RUDYARD GRIFFITHS: Yeah, no, and I just think corporations will behave like corporations, and they’re self-interested, they’re often aggressive and they like to acquire stuff, they like to dominate. And often those values are, they’re hard to reconcile with, as you say, the more freewheeling open discourse that is what we hope the kind of foundations of a democratic society that is in fact free and open. Just in our remaining moments, Matt, I want to just talk to you because catch up again from the debate six months ago. I say this with no relish at all, but I have a feeling that the mainstream media has really struggled over this last period. There seems to be almost a kind of narrowing of what is tolerated as conventional thinking and opinion. And Twitter files was part of that and the blowback that you got. But all the revelations that have come up around the so-called Russiagate, and the extent to which that really does look like disinformation, not peddled by Russians, peddled by a domestic U.S. political actor and his or her political party.

We now have, again, serial denials seemingly in mainstream media around Hunter Biden and the revelations that have come out of the U.S. Congress of wire transfers and bank accounts and millions of dollars flowing to individual members of the Biden family. But I don’t know, Matt, it’s so frustrating. All this seems so hived off. It seems like there’s one set of media outlets that cover these types of things with relish, maybe sometimes with too much innuendo and speculation, and then a lot of the rest of the mainstream press, which is hear no evil, see no evil, speak no evil. It’s a bizarre circumstance we find ourselves in, I think going into the 2024 U.S. presidential election.

MATT TAIBBI: I totally agree. I think you really nailed it. It’s not a pleasant development. I mean, I’m an independent journalist and I want the mainstream media to succeed. I think it needs to. The countries are not healthy if they don’t have a functioning mass media and nobody believes them. And I think increasingly that’s kind of the problem, is there’s this lingering worsening trust issue that can only be addressed by dealing with some of the factual issues. And you talk about the Russia story, there was that massive Columbia Journalism Review expose, 24,000 words. That’s a lot of errors to address. The Twitter files exposed a few of those things. There’s the Hunter Biden story. And the thing with that is not even so much whether or not that story was important or whether it was terribly damning, it was more the behavior of the media during that story that was really troubling. Not just turning a blind eye to it being suppressed, but also as we found out, planning these what they call a tabletop exercise to “How should we all respond when this story comes out?”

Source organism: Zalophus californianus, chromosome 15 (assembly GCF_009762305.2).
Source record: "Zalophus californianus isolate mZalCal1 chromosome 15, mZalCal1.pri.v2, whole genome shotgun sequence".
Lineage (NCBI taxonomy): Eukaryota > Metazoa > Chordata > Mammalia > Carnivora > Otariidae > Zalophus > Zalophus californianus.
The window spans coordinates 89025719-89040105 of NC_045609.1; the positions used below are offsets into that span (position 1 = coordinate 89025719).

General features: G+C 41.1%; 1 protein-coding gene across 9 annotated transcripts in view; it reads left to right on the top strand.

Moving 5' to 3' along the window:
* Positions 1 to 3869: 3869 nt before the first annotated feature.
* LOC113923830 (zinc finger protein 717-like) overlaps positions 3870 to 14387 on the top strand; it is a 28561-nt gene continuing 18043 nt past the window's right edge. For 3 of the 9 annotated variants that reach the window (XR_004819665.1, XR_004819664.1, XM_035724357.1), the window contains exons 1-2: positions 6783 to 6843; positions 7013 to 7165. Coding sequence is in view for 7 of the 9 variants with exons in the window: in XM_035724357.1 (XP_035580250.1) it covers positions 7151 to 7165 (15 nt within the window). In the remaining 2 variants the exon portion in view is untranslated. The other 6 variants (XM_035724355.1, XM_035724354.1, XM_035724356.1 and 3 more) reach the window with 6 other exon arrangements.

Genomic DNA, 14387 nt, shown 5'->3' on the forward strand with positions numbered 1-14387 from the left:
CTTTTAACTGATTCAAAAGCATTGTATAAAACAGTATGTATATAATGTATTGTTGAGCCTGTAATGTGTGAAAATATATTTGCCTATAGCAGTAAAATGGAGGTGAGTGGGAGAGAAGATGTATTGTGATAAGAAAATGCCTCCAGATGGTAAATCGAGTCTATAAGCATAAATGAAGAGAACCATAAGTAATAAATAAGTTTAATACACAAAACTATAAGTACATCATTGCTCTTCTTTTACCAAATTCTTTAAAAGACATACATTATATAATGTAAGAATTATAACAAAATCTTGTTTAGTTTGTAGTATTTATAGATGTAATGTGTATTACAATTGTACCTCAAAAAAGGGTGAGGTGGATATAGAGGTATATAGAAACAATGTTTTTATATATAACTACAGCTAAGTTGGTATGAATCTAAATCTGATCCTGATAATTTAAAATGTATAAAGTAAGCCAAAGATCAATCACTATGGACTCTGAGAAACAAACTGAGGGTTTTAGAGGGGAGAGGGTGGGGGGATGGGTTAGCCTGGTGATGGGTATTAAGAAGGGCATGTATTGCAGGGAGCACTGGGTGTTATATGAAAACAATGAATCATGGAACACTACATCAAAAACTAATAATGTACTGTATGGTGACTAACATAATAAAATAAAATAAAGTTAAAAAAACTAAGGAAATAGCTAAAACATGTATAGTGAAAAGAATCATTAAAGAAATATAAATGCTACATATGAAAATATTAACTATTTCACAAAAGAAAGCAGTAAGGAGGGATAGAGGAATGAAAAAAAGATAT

That is a terrible look for media because we should never be on the side of politicians who are planning for a negative story. That’s just so strange. So I think these corporate media organizations are stuck because they have an audience and they know how to retain some semblance of it, but those techniques that they’ve used to retain that audience have gotten them into so much trouble that the trend that you’ve talked about in the last six months, it’s only going to get worse I think. We’ve seen it, Buzzfeed, Vice, I mean these big companies are sort of disappearing. And I think it’s going to lead to a rethink of how corporate media works.

RUDYARD GRIFFITHS: So this is critical because you’re helping me because I’ve really, I’ve struggled to think, well, why are they behaving this way? This kind of shutting down, not simply a debate, but the shutting down of the conveyance of information that is in fact factual, like this is verified information. You saw the emails and the memos, they exist as a physical record that the House Committee, you may think the House of Republicans are insane, but they have, from the Treasury Department, factual records of bank transactions and shell companies. And yet it is as if the information itself isn’t even flowing from legitimate sources into the press. And is it to protect the audience, Matt? Is it that they worry they’re going to lose audience if they’re exposed to alternative facts that don’t conform to their theory of how the world is?

I don’t know. I just struggle to think of how journalists can sit there and just ignore facts. I mean, isn’t that the whole purpose of journalism, to address facts, to take them seriously, to spend the time and effort to verify them and then bring them to the public so the public and make up their own mind?